King Saud bin Abdulaziz University for Health science is the first public university in the Kingdom of Saudi Arabia and the Middle East region specialized in health science. Its headquarters is in the main campus in Riyadh, the capital of Saudi Arabia. It has two other campuses both in Jeddah and Al-Ahsa. All of the campuses are located inside the parameters of King Abdulaziz Medical cities, and are overseen by the Saudi National Guard Health Affairs. Wikipedia.
Aldosari B.,King Saud bin Abdulaziz University for Health Sciences
BMC Medical Informatics and Decision Making | Year: 2012
Background: Compared with the increasingly widespread use of picture archiving and communication systems (PACSs), knowledge concerning users acceptance of such systems is limited. Knowledge of acceptance is needed given the large (and growing) financial investment associated with the implementation of PACSs, and because the level of user acceptance influences the degree to which the benefits of the systems for healthcare can be realized. Methods: A Technology Acceptance Model (TAM) was used to assess the level of acceptance of the host PACS by staff in the radiology department at King Abdulaziz Medical City (KAMC), Riyadh, Saudi Arabia. A questionnaire survey of 89 PACS users was employed to obtain data regarding user characteristics, perceived usefulness (PU) (6 items), perceived ease of use (PEU) (4 items), a change construct (4 items), and a behavior (acceptance) construct (9 items). Respondents graded each item in each construct using five-point likert scales. Results: Surveyed users reported high levels of PU (4.33/5), PEU (4.15/5), change (4.26/5), and acceptance (3.86/5). The three constructs of PU, PEU, and change explained 41 % of the variation in PACS user acceptance. PU was the most important predictor, explaining 38 % of the variation on its own. The most important single item in the explanatory constructs was that users found PACS to have improved the quality of their work in providing better patient care. Technologists had lower acceptance ratings than did clinicians/radiologists, but no influence on acceptance level was found due to gender, age, or length of experience using the PACS. Although not directly measured, there appeared to be no cultural influence on either the level of acceptance or its determinants. Conclusions: User acceptance must be considered when an organization implements a PACS, in order to enhance its successful adoption. Health organizations should adopt a PACS that offers all required functions and which is likely to generate high PU on the part of its users, rather than a system that is easy to use. Training/familiarization programs should aim at establishing high levels of PU in all users, particularly technologists. Health organizations are advised to measure all the factors that influence the acceptance of a PACS by their staff, in order to optimize the productivity of the system and realize the potential benefits to the greatest extent possible. © 2012 Aldosari; licensee BioMed Central Ltd.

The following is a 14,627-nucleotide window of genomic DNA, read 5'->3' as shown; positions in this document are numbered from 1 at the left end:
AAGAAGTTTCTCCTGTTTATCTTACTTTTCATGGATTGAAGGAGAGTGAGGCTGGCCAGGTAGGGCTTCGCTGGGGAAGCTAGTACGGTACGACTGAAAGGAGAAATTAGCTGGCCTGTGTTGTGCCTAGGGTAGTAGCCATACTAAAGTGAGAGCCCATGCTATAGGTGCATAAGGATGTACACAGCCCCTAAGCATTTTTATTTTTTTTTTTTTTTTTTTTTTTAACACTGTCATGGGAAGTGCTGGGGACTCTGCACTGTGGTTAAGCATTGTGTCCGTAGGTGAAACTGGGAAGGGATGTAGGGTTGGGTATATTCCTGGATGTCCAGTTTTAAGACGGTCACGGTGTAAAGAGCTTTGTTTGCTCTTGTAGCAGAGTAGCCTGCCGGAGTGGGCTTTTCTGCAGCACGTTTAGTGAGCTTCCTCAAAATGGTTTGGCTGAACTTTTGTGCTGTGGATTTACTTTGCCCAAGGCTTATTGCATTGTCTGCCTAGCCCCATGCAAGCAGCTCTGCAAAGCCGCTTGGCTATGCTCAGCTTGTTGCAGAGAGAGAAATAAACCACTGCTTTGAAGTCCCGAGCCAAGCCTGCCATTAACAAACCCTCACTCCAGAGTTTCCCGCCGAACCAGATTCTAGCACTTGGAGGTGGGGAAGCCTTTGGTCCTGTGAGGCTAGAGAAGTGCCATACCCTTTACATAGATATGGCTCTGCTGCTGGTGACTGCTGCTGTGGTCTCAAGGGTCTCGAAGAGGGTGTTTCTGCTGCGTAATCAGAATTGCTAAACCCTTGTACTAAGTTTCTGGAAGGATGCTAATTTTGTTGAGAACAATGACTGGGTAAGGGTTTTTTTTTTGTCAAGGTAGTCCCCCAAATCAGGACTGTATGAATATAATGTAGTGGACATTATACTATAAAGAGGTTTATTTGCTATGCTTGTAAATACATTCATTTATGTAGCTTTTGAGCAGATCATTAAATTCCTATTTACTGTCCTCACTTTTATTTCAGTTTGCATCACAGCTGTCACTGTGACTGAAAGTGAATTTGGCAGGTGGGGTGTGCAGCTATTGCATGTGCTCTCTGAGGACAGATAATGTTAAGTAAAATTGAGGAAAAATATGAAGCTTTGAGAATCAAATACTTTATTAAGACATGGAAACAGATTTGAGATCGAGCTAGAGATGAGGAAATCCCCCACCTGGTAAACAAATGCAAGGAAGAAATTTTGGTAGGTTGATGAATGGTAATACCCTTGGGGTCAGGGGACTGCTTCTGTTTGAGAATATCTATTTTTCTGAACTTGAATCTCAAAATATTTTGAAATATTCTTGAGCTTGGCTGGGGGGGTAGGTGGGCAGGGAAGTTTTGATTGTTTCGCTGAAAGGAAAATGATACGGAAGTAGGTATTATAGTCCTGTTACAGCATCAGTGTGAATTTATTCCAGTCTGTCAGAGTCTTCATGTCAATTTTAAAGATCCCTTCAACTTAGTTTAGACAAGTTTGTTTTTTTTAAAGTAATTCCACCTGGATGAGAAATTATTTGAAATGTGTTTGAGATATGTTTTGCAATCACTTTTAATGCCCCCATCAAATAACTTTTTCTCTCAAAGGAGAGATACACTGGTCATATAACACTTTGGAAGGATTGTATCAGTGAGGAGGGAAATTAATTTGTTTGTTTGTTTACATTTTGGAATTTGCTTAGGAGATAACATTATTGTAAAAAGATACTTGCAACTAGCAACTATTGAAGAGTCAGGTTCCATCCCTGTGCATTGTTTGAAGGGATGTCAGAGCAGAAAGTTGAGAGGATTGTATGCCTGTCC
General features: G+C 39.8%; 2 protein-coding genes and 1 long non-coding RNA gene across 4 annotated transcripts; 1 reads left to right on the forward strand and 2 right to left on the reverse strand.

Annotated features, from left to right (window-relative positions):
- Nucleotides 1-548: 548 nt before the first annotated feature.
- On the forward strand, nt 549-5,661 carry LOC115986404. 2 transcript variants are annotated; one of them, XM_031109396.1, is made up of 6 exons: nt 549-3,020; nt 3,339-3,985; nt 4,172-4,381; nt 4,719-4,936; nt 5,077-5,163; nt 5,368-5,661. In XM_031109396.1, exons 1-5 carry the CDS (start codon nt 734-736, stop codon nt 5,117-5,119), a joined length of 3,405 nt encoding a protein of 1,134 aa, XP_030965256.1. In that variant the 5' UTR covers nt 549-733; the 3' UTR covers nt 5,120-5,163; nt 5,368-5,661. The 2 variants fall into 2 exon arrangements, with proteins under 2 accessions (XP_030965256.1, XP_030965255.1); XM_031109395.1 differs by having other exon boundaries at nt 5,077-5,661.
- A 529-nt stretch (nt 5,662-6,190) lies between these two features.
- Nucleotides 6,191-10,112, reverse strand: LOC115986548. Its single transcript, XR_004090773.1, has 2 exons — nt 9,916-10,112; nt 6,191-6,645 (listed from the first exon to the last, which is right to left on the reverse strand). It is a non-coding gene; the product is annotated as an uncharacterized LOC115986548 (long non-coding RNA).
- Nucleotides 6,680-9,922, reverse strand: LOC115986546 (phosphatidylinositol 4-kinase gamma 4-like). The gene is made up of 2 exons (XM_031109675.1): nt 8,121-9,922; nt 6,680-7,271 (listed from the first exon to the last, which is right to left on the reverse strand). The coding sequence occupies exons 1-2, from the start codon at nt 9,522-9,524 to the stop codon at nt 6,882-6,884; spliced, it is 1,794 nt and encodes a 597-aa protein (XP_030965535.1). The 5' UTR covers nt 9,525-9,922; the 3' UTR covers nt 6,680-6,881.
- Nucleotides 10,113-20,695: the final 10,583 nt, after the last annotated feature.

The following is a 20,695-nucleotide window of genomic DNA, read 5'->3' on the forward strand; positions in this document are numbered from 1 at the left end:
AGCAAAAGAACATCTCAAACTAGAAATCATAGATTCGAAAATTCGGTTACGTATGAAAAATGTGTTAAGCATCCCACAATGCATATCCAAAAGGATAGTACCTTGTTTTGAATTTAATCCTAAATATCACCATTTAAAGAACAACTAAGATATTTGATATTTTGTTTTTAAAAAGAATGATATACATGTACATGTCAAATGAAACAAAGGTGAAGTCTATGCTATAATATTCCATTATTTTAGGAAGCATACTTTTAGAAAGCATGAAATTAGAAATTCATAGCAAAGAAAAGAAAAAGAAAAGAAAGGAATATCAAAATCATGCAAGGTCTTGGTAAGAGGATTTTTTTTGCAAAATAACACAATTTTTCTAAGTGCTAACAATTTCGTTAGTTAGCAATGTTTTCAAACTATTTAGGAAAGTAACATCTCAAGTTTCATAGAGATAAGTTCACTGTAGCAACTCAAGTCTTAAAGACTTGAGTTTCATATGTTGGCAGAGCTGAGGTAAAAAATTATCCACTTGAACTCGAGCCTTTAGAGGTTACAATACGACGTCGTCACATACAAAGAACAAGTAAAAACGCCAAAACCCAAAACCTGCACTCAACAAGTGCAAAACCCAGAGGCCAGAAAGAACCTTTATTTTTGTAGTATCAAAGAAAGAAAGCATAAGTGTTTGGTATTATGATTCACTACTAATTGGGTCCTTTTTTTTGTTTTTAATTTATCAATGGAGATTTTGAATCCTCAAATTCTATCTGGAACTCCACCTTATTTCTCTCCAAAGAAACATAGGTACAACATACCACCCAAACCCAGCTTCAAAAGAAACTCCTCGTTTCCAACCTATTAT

Al-Harbi K.S.,King Saud bin Abdulaziz University for Health Sciences
Patient Preference and Adherence | Year: 2012